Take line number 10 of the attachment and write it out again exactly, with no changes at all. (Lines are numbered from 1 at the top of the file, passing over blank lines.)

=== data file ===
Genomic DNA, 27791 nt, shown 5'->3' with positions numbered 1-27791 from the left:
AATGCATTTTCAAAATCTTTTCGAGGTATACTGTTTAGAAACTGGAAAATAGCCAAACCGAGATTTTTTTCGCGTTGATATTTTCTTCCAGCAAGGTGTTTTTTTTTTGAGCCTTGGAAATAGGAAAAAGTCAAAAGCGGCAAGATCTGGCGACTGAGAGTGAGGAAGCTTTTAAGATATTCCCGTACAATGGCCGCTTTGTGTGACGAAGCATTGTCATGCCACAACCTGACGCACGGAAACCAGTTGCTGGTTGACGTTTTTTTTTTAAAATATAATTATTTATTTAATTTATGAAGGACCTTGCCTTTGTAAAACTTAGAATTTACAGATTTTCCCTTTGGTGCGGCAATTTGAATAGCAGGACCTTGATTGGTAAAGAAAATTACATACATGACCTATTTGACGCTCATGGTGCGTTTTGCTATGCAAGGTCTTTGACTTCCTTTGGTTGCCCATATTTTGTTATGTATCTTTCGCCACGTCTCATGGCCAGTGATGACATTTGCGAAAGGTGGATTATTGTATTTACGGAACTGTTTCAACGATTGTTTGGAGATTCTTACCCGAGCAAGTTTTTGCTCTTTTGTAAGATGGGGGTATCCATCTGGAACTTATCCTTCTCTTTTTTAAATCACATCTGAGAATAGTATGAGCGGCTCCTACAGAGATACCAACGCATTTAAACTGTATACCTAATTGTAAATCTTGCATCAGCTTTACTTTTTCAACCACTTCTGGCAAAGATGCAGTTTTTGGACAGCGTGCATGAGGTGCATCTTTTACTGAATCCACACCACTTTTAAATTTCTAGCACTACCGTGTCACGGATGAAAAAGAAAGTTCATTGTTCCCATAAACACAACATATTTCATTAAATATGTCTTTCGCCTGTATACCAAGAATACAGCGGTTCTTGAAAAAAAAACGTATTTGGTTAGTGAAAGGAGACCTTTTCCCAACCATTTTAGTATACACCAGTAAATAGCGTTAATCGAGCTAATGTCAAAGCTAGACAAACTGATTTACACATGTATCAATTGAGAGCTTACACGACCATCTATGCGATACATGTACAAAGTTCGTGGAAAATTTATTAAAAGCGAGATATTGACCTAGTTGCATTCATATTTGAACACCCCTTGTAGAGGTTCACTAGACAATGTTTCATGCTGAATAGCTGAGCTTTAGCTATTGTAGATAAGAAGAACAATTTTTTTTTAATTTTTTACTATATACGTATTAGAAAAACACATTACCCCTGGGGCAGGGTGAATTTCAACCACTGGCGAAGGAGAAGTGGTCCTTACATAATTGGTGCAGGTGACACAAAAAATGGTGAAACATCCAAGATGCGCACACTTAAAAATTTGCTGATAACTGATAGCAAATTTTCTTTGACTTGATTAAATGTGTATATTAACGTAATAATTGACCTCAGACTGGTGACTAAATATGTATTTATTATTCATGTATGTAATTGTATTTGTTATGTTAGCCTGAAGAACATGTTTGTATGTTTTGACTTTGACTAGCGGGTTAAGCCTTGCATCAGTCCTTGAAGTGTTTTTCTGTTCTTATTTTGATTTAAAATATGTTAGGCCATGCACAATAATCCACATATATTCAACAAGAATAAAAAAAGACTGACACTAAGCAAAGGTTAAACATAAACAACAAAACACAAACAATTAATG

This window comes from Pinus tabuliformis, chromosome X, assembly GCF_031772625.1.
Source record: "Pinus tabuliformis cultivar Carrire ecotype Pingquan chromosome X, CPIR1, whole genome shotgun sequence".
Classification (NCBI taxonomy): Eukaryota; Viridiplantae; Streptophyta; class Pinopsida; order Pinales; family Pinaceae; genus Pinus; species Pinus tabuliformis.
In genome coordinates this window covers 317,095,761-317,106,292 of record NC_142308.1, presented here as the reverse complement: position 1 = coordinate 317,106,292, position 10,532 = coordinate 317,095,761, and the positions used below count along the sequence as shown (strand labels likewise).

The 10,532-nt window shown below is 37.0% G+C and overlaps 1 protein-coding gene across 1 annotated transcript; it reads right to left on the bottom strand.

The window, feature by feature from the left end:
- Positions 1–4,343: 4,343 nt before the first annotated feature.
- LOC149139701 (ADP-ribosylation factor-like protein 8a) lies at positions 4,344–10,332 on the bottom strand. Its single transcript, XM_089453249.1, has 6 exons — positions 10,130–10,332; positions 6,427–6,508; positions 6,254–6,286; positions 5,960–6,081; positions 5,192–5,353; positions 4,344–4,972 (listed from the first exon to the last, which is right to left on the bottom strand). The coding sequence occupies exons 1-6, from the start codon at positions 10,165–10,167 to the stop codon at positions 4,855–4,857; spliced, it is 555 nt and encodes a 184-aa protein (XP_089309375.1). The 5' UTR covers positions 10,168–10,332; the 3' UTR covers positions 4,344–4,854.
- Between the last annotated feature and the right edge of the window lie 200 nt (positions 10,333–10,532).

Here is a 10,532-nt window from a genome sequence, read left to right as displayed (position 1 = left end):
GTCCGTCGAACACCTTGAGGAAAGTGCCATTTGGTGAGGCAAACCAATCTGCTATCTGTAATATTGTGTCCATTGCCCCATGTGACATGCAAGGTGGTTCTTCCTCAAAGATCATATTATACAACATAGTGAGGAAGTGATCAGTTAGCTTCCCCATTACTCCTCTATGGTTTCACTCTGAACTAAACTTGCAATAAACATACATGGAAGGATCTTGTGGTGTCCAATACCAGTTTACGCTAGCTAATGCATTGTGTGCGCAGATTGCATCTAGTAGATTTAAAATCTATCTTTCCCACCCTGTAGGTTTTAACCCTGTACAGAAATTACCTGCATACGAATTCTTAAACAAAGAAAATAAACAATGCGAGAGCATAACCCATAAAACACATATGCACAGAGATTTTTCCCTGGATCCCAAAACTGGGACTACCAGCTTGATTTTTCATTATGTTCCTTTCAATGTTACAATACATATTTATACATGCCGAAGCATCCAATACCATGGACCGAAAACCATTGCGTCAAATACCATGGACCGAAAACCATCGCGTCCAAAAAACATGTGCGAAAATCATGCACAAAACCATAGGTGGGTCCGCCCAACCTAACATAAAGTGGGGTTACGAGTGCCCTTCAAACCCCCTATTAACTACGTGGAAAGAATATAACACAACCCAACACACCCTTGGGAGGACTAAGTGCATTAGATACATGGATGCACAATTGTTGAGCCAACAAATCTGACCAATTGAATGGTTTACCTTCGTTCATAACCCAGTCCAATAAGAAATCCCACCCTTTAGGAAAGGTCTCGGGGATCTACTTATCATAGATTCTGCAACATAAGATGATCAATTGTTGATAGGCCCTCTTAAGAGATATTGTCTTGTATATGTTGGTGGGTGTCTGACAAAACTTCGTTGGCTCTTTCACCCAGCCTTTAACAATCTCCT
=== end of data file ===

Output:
- LOC149139701 (ADP-ribosylation factor-like protein 8a) lies at positions 4,344–10,332 on the bottom strand. Its single transcript, XM_089453249.1, has 6 exons — positions 10,130–10,332; positions 6,427–6,508; positions 6,254–6,286; positions 5,960–6,081; positions 5,192–5,353; positions 4,344–4,972 (listed from the first exon to the last, which is right to left on the bottom strand). The coding sequence occupies exons 1-6, from the start codon at positions 10,165–10,167 to the stop codon at positions 4,855–4,857; spliced, it is 555 nt and encodes a 184-aa protein (XP_089309375.1). The 5' UTR covers positions 10,168–10,332; the 3' UTR covers positions 4,344–4,854.